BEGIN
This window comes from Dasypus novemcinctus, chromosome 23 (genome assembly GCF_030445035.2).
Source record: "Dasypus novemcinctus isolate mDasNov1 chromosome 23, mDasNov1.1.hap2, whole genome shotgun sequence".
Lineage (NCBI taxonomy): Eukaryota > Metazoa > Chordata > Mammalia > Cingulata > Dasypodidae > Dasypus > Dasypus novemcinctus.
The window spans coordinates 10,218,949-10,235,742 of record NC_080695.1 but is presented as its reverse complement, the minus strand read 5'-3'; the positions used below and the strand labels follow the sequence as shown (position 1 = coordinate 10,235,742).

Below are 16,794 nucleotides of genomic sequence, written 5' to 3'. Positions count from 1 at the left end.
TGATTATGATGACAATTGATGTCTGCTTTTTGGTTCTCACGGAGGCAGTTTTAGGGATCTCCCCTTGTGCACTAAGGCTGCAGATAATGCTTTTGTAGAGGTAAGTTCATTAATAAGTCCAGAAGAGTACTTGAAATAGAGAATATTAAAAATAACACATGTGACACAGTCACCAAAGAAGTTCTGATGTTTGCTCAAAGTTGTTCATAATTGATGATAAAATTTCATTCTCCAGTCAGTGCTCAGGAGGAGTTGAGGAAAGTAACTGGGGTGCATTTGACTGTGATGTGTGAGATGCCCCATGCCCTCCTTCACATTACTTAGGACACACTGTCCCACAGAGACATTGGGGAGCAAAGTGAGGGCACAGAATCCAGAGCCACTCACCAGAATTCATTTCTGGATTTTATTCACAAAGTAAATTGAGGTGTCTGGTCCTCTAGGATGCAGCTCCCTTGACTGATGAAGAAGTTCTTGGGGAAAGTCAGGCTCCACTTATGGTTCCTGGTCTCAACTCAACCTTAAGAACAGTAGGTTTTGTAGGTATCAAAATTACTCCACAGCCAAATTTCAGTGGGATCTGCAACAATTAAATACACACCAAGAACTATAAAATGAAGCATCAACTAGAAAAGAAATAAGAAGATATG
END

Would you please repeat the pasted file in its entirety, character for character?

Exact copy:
This window comes from Dasypus novemcinctus, chromosome 23 (genome assembly GCF_030445035.2).
Source record: "Dasypus novemcinctus isolate mDasNov1 chromosome 23, mDasNov1.1.hap2, whole genome shotgun sequence".
Lineage (NCBI taxonomy): Eukaryota > Metazoa > Chordata > Mammalia > Cingulata > Dasypodidae > Dasypus > Dasypus novemcinctus.
The window spans coordinates 10,218,949-10,235,742 of record NC_080695.1 but is presented as its reverse complement, the minus strand read 5'-3'; the positions used below and the strand labels follow the sequence as shown (position 1 = coordinate 10,235,742).

Below are 16,794 nucleotides of genomic sequence, written 5' to 3'. Positions count from 1 at the left end.
TGATTATGATGACAATTGATGTCTGCTTTTTGGTTCTCACGGAGGCAGTTTTAGGGATCTCCCCTTGTGCACTAAGGCTGCAGATAATGCTTTTGTAGAGGTAAGTTCATTAATAAGTCCAGAAGAGTACTTGAAATAGAGAATATTAAAAATAACACATGTGACACAGTCACCAAAGAAGTTCTGATGTTTGCTCAAAGTTGTTCATAATTGATGATAAAATTTCATTCTCCAGTCAGTGCTCAGGAGGAGTTGAGGAAAGTAACTGGGGTGCATTTGACTGTGATGTGTGAGATGCCCCATGCCCTCCTTCACATTACTTAGGACACACTGTCCCACAGAGACATTGGGGAGCAAAGTGAGGGCACAGAATCCAGAGCCACTCACCAGAATTCATTTCTGGATTTTATTCACAAAGTAAATTGAGGTGTCTGGTCCTCTAGGATGCAGCTCCCTTGACTGATGAAGAAGTTCTTGGGGAAAGTCAGGCTCCACTTATGGTTCCTGGTCTCAACTCAACCTTAAGAACAGTAGGTTTTGTAGGTATCAAAATTACTCCACAGCCAAATTTCAGTGGGATCTGCAACAATTAAATACACACCAAGAACTATAAAATGAAGCATCAACTAGAAAAGAAATAAGAAGATATG